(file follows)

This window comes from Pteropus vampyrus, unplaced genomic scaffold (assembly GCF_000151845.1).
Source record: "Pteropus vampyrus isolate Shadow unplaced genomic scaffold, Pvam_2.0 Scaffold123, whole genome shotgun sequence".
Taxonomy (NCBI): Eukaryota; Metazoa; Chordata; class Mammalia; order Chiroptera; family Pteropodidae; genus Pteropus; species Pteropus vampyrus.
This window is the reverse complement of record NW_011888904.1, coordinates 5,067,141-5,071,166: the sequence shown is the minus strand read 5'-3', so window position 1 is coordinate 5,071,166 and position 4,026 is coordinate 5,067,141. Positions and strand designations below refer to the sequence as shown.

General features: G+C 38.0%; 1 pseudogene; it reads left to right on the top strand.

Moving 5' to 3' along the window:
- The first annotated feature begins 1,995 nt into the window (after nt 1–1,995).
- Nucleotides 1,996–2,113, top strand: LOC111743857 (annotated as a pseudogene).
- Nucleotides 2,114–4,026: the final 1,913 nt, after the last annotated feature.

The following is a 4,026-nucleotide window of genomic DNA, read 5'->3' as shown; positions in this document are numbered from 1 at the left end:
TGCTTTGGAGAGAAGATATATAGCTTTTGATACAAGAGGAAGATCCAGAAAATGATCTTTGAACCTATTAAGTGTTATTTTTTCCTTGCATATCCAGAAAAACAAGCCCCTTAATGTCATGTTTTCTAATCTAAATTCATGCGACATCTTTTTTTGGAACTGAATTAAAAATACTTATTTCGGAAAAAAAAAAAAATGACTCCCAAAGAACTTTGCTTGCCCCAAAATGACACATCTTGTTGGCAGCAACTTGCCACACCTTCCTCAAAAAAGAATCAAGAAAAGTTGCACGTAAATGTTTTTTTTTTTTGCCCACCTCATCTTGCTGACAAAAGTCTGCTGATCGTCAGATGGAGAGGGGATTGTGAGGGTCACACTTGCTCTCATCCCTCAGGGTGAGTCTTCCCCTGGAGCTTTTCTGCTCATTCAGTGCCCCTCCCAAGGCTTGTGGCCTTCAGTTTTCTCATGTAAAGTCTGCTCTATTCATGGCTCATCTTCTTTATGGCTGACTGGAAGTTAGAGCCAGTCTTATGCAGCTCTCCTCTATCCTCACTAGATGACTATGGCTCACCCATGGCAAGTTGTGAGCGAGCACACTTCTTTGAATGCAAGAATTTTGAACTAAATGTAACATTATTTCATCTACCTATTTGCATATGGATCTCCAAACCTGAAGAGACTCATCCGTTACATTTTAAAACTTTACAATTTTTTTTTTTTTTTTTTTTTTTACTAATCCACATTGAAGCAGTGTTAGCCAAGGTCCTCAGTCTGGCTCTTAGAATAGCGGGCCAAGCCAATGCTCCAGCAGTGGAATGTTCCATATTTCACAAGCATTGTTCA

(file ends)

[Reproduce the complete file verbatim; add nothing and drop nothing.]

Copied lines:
This window comes from Pteropus vampyrus, unplaced genomic scaffold (assembly GCF_000151845.1).
Source record: "Pteropus vampyrus isolate Shadow unplaced genomic scaffold, Pvam_2.0 Scaffold123, whole genome shotgun sequence".
Taxonomy (NCBI): Eukaryota; Metazoa; Chordata; class Mammalia; order Chiroptera; family Pteropodidae; genus Pteropus; species Pteropus vampyrus.
This window is the reverse complement of record NW_011888904.1, coordinates 5,067,141-5,071,166: the sequence shown is the minus strand read 5'-3', so window position 1 is coordinate 5,071,166 and position 4,026 is coordinate 5,067,141. Positions and strand designations below refer to the sequence as shown.

General features: G+C 38.0%; 1 pseudogene; it reads left to right on the top strand.

Moving 5' to 3' along the window:
- The first annotated feature begins 1,995 nt into the window (after nt 1–1,995).
- Nucleotides 1,996–2,113, top strand: LOC111743857 (annotated as a pseudogene).
- Nucleotides 2,114–4,026: the final 1,913 nt, after the last annotated feature.

The following is a 4,026-nucleotide window of genomic DNA, read 5'->3' as shown; positions in this document are numbered from 1 at the left end:
TGCTTTGGAGAGAAGATATATAGCTTTTGATACAAGAGGAAGATCCAGAAAATGATCTTTGAACCTATTAAGTGTTATTTTTTCCTTGCATATCCAGAAAAACAAGCCCCTTAATGTCATGTTTTCTAATCTAAATTCATGCGACATCTTTTTTTGGAACTGAATTAAAAATACTTATTTCGGAAAAAAAAAAAAATGACTCCCAAAGAACTTTGCTTGCCCCAAAATGACACATCTTGTTGGCAGCAACTTGCCACACCTTCCTCAAAAAAGAATCAAGAAAAGTTGCACGTAAATGTTTTTTTTTTTTGCCCACCTCATCTTGCTGACAAAAGTCTGCTGATCGTCAGATGGAGAGGGGATTGTGAGGGTCACACTTGCTCTCATCCCTCAGGGTGAGTCTTCCCCTGGAGCTTTTCTGCTCATTCAGTGCCCCTCCCAAGGCTTGTGGCCTTCAGTTTTCTCATGTAAAGTCTGCTCTATTCATGGCTCATCTTCTTTATGGCTGACTGGAAGTTAGAGCCAGTCTTATGCAGCTCTCCTCTATCCTCACTAGATGACTATGGCTCACCCATGGCAAGTTGTGAGCGAGCACACTTCTTTGAATGCAAGAATTTTGAACTAAATGTAACATTATTTCATCTACCTATTTGCATATGGATCTCCAAACCTGAAGAGACTCATCCGTTACATTTTAAAACTTTACAATTTTTTTTTTTTTTTTTTTTTTTACTAATCCACATTGAAGCAGTGTTAGCCAAGGTCCTCAGTCTGGCTCTTAGAATAGCGGGCCAAGCCAATGCTCCAGCAGTGGAATGTTCCATATTTCACAAGCATTGTTCA